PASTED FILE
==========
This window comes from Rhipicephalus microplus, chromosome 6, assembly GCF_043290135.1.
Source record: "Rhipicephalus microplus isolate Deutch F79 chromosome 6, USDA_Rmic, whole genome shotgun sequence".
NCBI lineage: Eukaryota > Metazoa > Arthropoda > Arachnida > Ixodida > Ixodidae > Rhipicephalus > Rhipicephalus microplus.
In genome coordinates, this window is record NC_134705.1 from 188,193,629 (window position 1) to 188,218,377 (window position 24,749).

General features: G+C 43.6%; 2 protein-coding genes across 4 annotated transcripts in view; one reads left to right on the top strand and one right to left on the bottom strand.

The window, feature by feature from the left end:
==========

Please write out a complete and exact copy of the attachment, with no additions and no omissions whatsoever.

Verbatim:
This window comes from Rhipicephalus microplus, chromosome 6, assembly GCF_043290135.1.
Source record: "Rhipicephalus microplus isolate Deutch F79 chromosome 6, USDA_Rmic, whole genome shotgun sequence".
NCBI lineage: Eukaryota > Metazoa > Arthropoda > Arachnida > Ixodida > Ixodidae > Rhipicephalus > Rhipicephalus microplus.
In genome coordinates, this window is record NC_134705.1 from 188,193,629 (window position 1) to 188,218,377 (window position 24,749).

General features: G+C 43.6%; 2 protein-coding genes across 4 annotated transcripts in view; one reads left to right on the top strand and one right to left on the bottom strand.

The window, feature by feature from the left end: